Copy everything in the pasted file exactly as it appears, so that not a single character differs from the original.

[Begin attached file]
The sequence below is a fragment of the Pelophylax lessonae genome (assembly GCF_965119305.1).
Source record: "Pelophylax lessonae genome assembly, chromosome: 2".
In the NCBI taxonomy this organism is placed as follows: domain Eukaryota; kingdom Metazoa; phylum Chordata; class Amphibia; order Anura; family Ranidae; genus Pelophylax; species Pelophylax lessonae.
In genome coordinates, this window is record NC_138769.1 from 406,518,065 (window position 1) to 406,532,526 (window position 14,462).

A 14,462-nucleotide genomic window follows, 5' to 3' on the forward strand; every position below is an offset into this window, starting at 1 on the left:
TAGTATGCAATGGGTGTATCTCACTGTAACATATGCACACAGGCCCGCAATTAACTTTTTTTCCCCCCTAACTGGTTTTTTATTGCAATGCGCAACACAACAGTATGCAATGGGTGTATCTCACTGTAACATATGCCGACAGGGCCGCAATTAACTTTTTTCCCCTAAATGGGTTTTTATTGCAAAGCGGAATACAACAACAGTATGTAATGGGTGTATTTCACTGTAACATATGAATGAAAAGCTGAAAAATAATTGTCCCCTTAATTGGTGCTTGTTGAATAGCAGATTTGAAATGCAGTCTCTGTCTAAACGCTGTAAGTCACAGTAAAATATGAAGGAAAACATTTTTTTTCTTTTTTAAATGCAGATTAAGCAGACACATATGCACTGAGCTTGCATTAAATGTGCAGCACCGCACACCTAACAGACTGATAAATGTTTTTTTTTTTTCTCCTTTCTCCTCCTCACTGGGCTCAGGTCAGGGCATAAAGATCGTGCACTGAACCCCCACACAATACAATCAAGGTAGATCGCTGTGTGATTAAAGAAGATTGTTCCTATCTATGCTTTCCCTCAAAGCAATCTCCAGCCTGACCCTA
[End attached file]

The sequence below is a fragment of the Pelophylax lessonae genome (assembly GCF_965119305.1).
Source record: "Pelophylax lessonae genome assembly, chromosome: 2".
In the NCBI taxonomy this organism is placed as follows: domain Eukaryota; kingdom Metazoa; phylum Chordata; class Amphibia; order Anura; family Ranidae; genus Pelophylax; species Pelophylax lessonae.
In genome coordinates, this window is record NC_138769.1 from 406,518,065 (window position 1) to 406,532,526 (window position 14,462).

A 14,462-nucleotide genomic window follows, 5' to 3' on the forward strand; every position below is an offset into this window, starting at 1 on the left:
TAGTATGCAATGGGTGTATCTCACTGTAACATATGCACACAGGCCCGCAATTAACTTTTTTTCCCCCCTAACTGGTTTTTTATTGCAATGCGCAACACAACAGTATGCAATGGGTGTATCTCACTGTAACATATGCCGACAGGGCCGCAATTAACTTTTTTCCCCTAAATGGGTTTTTATTGCAAAGCGGAATACAACAACAGTATGTAATGGGTGTATTTCACTGTAACATATGAATGAAAAGCTGAAAAATAATTGTCCCCTTAATTGGTGCTTGTTGAATAGCAGATTTGAAATGCAGTCTCTGTCTAAACGCTGTAAGTCACAGTAAAATATGAAGGAAAACATTTTTTTTCTTTTTTAAATGCAGATTAAGCAGACACATATGCACTGAGCTTGCATTAAATGTGCAGCACCGCACACCTAACAGACTGATAAATGTTTTTTTTTTTTCTCCTTTCTCCTCCTCACTGGGCTCAGGTCAGGGCATAAAGATCGTGCACTGAACCCCCACACAATACAATCAAGGTAGATCGCTGTGTGATTAAAGAAGATTGTTCCTATCTATGCTTTCCCTCAAAGCAATCTCCAGCCTGACCCTA